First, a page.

So like I said, I am very sad that I no longer get to work with him, but you must know how fortunate you are to have him here at Montserrat.
I am an artist and most of the time people do not ask us to talk-especially not in public like this. When Kurt asked to speak on his behalf I did not hesitate. Mostly because I want you to know something about being an artist that Kurt knows as well. And because Kurt knows this, it makes him uniquely qualified to lead an art college in this tense and fraught moment in our nation’s history.
Imagine for a moment that someone you love tells you that they want to become a Certified Financial Planner. They tell you that it is their passion, that they lie awake at night thinking about derivatives and how to maximize value for investors. They tell you that they have known this about themselves since they were a child and that they understand the world through equations and numbers. And because of this, they are going to a school that specializes in numbers, math, finance, accounting, and risk management.
Of course, because you love this person, you are supportive-even though you, like me, know nothing about numbers. You may have no idea what it takes to be a Certified Financial Planner, but they seem committed and happy.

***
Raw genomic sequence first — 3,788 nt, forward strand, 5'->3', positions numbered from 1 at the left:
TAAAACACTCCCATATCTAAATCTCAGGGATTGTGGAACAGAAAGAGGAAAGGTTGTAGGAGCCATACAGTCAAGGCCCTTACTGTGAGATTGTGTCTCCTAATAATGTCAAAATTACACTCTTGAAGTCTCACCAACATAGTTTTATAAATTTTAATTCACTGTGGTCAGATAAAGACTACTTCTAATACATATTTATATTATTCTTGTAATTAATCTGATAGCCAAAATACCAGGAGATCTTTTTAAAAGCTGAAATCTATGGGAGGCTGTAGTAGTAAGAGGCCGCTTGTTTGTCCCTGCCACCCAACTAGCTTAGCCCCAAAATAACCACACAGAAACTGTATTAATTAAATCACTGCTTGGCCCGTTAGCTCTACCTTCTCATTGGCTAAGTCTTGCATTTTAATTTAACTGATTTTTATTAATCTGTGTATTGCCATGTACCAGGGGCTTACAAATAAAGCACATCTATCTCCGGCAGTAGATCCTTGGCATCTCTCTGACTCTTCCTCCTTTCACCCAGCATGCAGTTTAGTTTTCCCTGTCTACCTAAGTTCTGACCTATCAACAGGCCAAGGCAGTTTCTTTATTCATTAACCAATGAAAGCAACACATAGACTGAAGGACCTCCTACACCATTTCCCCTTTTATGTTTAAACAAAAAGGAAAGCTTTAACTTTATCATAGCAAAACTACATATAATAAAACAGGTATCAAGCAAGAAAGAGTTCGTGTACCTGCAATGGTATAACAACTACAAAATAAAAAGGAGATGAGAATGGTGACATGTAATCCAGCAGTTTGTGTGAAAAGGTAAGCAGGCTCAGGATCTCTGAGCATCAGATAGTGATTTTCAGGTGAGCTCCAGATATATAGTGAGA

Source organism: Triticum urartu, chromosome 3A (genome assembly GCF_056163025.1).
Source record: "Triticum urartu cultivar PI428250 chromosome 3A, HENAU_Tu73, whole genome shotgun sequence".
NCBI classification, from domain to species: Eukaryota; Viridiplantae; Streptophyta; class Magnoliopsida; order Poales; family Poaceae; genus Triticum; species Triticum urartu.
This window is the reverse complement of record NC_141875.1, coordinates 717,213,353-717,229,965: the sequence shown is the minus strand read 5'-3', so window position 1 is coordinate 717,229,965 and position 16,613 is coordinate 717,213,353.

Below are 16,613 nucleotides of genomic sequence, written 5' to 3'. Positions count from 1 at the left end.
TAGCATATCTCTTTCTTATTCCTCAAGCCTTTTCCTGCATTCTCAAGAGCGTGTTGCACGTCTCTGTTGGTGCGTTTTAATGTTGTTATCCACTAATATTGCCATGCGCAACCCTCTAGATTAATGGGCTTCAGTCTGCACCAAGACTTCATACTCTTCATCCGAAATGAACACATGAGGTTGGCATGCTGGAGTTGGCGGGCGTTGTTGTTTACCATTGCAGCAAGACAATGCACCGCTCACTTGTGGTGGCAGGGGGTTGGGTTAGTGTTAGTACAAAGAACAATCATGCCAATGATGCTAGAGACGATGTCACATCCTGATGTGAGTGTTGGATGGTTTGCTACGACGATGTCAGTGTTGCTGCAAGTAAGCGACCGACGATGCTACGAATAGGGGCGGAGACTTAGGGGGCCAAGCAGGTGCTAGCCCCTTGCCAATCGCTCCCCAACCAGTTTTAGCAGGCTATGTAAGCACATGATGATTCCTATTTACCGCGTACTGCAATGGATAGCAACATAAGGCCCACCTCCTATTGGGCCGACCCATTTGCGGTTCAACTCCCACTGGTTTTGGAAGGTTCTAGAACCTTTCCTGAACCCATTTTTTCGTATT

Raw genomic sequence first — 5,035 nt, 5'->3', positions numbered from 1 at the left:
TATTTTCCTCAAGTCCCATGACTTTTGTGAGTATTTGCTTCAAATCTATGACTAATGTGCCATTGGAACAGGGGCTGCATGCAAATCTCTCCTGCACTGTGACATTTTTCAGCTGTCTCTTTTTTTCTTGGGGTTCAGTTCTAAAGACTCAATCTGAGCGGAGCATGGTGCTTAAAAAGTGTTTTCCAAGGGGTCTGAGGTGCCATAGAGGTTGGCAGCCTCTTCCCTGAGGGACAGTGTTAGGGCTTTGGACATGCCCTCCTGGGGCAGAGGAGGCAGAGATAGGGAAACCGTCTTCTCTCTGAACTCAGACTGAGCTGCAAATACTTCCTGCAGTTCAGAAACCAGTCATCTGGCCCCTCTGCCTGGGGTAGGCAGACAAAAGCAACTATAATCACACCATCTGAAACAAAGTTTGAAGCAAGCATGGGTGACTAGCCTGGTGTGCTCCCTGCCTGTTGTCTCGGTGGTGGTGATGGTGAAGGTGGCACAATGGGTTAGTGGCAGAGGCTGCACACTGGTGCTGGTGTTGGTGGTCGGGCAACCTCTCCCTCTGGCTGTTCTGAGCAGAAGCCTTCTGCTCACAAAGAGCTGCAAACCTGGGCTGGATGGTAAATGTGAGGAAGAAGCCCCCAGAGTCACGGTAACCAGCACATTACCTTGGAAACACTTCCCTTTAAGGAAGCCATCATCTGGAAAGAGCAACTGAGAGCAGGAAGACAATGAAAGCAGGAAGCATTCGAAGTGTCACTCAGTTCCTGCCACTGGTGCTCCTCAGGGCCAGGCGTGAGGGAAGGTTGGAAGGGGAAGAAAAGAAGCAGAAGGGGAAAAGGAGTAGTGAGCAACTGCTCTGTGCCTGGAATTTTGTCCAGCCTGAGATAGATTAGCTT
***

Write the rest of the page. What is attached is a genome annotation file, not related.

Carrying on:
Now, imagine your friend is me. And I tell you that I want to be an artist. That I want to go to art school. That I want to commit my life and my time to the study of art.
How many of you think I have made a risky choice?
When I told my mother-may the she rest in glory-that I wanted to be an artist, she said it was impractical. She asked me how I was going to make a living. She asked me how I was going to feed myself. She said I already had a degree in management why would I not do that. (My Bachelor of Science in Management got me a retail job. That was the only “management” related job I could find.) She asked me why would I do something so risky and irresponsible as become an artist?
I told my mother that I did not want to have a risk-free and responsible life. I wanted to have a creative life. And that meant I had to learn about creativity.